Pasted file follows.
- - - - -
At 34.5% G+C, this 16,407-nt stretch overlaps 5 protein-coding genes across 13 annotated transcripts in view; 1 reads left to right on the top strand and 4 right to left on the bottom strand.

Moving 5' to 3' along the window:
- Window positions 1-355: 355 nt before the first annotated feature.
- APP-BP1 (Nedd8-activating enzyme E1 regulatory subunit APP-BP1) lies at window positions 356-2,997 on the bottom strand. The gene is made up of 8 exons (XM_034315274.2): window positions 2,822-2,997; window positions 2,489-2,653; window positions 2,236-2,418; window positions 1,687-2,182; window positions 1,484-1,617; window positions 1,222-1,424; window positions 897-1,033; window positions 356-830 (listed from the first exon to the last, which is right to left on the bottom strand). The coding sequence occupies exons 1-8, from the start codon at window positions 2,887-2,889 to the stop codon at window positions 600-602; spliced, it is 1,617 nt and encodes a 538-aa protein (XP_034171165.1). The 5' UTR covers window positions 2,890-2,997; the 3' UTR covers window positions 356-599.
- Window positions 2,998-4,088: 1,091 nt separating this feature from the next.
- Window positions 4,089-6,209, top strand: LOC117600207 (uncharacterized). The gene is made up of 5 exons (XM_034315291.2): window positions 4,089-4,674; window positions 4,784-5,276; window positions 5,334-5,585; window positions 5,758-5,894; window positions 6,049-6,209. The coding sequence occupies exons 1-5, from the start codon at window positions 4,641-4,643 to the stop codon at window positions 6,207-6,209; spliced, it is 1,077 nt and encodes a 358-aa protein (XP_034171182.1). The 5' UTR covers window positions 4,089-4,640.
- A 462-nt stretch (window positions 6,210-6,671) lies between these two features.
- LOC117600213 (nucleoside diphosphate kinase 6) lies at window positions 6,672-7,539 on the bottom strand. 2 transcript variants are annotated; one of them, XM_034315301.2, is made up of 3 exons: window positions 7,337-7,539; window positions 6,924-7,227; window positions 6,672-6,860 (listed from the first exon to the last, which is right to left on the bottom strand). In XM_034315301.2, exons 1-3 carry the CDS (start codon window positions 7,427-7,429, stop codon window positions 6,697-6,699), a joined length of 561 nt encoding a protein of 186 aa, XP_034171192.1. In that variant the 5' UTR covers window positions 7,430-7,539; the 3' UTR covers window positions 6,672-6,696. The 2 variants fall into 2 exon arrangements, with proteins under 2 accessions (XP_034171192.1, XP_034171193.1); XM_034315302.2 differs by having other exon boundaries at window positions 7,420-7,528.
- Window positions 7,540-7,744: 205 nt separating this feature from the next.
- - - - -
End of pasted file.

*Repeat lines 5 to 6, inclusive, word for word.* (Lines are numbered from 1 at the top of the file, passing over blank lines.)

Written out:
- Window positions 2,998-4,088: 1,091 nt separating this feature from the next.
- Window positions 4,089-6,209, top strand: LOC117600207 (uncharacterized). The gene is made up of 5 exons (XM_034315291.2): window positions 4,089-4,674; window positions 4,784-5,276; window positions 5,334-5,585; window positions 5,758-5,894; window positions 6,049-6,209. The coding sequence occupies exons 1-5, from the start codon at window positions 4,641-4,643 to the stop codon at window positions 6,207-6,209; spliced, it is 1,077 nt and encodes a 358-aa protein (XP_034171182.1). The 5' UTR covers window positions 4,089-4,640.